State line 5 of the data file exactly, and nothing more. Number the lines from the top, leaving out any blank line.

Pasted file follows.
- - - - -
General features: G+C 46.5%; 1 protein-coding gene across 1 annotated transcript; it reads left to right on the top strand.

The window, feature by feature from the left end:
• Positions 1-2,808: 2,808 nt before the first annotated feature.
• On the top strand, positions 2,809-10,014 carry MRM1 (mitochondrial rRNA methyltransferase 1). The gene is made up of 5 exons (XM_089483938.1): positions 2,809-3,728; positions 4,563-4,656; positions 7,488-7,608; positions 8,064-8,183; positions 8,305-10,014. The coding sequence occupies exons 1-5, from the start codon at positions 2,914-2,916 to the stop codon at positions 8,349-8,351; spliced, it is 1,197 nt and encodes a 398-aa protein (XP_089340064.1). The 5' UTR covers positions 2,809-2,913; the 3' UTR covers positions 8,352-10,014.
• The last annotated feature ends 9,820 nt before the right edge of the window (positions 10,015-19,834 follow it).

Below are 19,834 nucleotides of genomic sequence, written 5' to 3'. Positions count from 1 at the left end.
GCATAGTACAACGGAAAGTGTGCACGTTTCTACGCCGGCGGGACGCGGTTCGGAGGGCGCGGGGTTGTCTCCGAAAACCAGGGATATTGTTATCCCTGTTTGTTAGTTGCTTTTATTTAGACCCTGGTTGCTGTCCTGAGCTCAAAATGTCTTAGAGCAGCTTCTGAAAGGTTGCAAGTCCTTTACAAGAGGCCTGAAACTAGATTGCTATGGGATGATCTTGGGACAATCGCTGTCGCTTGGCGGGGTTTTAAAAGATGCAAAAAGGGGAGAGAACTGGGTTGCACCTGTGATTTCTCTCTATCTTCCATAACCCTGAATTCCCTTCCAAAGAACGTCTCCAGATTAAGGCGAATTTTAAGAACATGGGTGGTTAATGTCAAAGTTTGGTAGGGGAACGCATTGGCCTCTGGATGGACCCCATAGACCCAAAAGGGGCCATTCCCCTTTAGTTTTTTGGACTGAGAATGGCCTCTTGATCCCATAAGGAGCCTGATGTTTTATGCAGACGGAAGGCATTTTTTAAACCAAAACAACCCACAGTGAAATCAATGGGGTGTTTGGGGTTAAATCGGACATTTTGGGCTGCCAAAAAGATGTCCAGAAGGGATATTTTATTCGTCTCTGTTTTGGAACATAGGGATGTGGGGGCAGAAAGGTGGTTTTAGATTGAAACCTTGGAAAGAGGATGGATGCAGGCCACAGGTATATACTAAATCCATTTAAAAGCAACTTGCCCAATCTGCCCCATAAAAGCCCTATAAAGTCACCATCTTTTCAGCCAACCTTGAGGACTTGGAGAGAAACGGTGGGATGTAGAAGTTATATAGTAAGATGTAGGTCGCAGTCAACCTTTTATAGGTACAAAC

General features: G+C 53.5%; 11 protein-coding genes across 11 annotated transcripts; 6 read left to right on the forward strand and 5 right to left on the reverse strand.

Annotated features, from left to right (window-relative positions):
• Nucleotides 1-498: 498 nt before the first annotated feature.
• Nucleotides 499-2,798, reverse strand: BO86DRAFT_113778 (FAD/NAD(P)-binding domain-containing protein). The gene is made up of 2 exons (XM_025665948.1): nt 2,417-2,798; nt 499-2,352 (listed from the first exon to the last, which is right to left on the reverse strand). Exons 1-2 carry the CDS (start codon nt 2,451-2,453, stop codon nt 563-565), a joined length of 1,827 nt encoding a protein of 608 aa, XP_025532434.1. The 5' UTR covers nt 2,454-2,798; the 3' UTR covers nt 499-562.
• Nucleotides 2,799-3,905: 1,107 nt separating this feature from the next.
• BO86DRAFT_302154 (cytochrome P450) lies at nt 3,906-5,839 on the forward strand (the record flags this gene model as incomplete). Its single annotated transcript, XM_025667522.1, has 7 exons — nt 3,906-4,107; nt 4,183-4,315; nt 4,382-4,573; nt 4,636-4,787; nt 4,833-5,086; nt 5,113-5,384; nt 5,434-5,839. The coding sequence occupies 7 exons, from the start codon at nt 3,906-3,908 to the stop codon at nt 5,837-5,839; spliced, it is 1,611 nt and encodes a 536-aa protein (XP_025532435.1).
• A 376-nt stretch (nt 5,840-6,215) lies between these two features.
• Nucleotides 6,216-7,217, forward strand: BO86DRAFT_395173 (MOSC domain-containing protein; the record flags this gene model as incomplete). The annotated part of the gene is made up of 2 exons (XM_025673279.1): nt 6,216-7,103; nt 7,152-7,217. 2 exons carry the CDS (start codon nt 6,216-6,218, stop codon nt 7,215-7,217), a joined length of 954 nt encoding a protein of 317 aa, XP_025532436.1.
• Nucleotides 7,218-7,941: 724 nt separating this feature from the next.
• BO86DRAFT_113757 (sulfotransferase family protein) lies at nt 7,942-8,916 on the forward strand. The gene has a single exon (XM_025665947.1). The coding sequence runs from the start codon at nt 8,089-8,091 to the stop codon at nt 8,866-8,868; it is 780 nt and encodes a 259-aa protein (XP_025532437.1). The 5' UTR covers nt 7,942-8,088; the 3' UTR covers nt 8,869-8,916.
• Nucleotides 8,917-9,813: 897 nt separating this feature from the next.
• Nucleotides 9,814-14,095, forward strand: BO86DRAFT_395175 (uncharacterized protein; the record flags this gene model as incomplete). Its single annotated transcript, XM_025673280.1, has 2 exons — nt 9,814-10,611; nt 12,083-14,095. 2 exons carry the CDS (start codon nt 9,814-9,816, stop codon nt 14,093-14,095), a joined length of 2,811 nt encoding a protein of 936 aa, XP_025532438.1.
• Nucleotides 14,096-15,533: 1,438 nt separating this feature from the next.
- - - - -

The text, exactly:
• The last annotated feature ends 9,820 nt before the right edge of the window (positions 10,015-19,834 follow it).